Mark McCloskey further claimed “[t]he reason why they did not get up my steps was that my wife and I were there with weapons to keep them off our steps,” but did not respond when Cuomo asked if he had any proof of that the protesters had been approaching the steps of their house before he and his wife displayed their weapons.

According to analysis of video footage of the event by St Louis Post-Dispatch reporter Jeremy Kohler, the protesters do not seem to be on the McCloskeys’ property at the time Mark McCloskey was holding a rifle and calling for the protesters to leave his neighborhood.

Mark McCloskey also disputes the protesters’ claim that they came through his private property looking for the Mayor’s house, because the Mayor’s residence cannot be reached through his neighborhood. A St.

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Louis city official confirmed that the street the protestors were going down does not reach the mayor’s house, which is on a public road.

has previously reported that about 500 protesters were cutting through the McCloskeys’ neighborhood to bypass road closures nearby that blocked access to the mayor’s home, according to Daniel Shular, a local reporter who watched the incident unfold.

The McCloskeys have a history of conflicts over private property. They filed a lawsuit to obtain their house in 1988, have sued neighbors for aesthetic changes and in 2013, Mark McCloskey destroyed beehives that a local Jewish congregation had placed just outside the wall of his home.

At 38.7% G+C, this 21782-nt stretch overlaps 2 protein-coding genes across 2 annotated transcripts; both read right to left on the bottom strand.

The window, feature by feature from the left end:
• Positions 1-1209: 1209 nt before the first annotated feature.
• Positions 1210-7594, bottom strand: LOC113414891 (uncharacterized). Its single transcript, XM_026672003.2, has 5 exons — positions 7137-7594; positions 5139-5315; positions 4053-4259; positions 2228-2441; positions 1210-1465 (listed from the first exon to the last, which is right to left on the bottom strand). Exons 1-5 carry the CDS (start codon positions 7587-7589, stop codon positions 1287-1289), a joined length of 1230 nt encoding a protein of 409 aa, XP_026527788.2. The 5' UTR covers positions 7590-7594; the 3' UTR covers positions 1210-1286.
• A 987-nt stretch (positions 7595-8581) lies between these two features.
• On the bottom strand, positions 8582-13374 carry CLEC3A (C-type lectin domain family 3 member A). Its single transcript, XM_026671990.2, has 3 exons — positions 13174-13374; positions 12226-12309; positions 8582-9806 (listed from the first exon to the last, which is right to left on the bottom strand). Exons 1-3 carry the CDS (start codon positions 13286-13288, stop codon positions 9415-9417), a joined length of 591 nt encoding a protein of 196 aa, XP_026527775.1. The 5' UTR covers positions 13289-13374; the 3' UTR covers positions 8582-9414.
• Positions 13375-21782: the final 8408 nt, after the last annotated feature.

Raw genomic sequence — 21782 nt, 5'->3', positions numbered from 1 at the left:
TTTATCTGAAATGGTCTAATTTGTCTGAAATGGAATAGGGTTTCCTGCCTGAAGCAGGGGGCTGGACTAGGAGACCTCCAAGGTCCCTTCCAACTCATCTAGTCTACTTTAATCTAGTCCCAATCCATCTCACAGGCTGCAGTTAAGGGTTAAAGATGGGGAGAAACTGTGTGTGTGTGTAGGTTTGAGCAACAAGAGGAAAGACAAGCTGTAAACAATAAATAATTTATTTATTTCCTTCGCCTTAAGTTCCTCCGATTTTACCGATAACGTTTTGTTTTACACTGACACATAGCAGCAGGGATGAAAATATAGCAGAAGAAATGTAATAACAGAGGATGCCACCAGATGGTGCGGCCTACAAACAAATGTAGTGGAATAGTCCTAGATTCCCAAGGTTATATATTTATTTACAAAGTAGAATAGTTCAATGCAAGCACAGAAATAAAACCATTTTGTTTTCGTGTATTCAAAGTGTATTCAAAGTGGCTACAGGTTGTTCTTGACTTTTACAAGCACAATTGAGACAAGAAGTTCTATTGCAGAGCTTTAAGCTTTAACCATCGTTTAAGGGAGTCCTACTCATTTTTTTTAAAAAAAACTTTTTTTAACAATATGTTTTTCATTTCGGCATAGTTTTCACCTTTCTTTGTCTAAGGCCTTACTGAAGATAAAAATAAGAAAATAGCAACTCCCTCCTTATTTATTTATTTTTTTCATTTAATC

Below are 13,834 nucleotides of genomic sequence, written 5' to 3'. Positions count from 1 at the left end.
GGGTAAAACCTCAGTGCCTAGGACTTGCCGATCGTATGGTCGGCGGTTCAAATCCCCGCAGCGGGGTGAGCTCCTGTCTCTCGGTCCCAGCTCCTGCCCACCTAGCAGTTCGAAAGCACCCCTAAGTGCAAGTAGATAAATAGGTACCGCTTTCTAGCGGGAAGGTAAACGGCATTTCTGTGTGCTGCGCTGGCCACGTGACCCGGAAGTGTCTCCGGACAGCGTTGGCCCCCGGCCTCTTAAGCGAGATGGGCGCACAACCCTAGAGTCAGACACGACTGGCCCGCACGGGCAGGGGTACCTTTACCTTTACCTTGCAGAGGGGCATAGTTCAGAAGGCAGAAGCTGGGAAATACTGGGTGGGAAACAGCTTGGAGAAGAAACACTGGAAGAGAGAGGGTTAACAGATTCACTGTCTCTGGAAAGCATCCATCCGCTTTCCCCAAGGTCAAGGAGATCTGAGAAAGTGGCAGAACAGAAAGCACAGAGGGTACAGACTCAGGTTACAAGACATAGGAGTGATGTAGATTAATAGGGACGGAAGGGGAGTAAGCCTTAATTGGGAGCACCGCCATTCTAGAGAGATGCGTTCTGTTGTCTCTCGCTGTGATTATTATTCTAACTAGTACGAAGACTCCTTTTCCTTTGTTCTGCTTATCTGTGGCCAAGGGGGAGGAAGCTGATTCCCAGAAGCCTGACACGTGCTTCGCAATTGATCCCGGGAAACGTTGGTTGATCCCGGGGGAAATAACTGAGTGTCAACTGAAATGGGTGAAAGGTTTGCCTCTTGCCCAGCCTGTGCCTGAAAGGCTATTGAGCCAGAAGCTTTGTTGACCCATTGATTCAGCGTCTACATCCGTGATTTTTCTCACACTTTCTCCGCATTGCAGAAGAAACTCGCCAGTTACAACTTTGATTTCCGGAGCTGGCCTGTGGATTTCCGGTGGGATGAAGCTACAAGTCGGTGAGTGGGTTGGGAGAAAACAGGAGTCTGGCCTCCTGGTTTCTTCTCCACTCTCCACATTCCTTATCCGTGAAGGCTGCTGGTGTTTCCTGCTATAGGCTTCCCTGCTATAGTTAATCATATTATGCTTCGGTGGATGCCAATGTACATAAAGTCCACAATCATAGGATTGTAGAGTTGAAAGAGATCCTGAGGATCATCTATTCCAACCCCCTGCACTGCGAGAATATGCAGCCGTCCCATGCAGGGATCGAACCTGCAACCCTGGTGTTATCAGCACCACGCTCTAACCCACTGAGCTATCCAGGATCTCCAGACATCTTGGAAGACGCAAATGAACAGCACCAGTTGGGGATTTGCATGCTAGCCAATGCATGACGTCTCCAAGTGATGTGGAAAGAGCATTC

The rabbi said they had intended to harvest the honey for Rosh Hashanah.

Abby Johnson

Abby Johnson is an anti-abortion activist who spoke at the RNC on Tuesday evening.

Shortly before her appearance, reporters and commentators highlighted her tweets in support of “household voting” — which, as Johnson defined it, is the idea that each household would get one vote, and the husband would determine for whom it is cast. Johnson on Tuesday reiterated her position, tweeting: “Yes.

Controversies undercut RNC speakers and raise questions over vetting

So shocking! A husband and wife who are in agreement and a wife who honors her husband as the head of the home. Gasp!! What a weird, biblical concept!!”There are also questions about the accuracy of her story.

Johnson was a director of a Planned Parenthood clinic in Texas who said she changed her views in 2009 and became an anti-abortion rights activist after assisting in an abortion procedure.

Details of her conversion story have been contested by some outlets, including a 2010 investigative piece and a follow-up article in Texas Monthly. The articles raise doubt over some aspects of Johnson’s story and suggest that she may have left Planned Parenthood for other workplace related reasons.

Johnson disputed Texas Monthly’s piece years later on the conservative website the Federalist. Texas Monthly responded to that article, arguing that inaccuracies in her story remained.

Mary Ann Mendoza

Mendoza’s cancellation followed a report from the Daily Beast on a Twitter thread she posted earlier that same day, which touting an anti-Semitic conspiracy theory about a Jewish plan to control the world.

Mendoza was scheduled to speak about her son who died in 2014 after being hit by a drunk driver who was an undocumented immigrant.She later deleted the tweet and claimed that she hadn’t read “every post within the thread.

“”My apologies for not paying attention to the intent of the whole message,” Mendoza said. “That does not reflect my feelings or personal thoughts whatsoever.”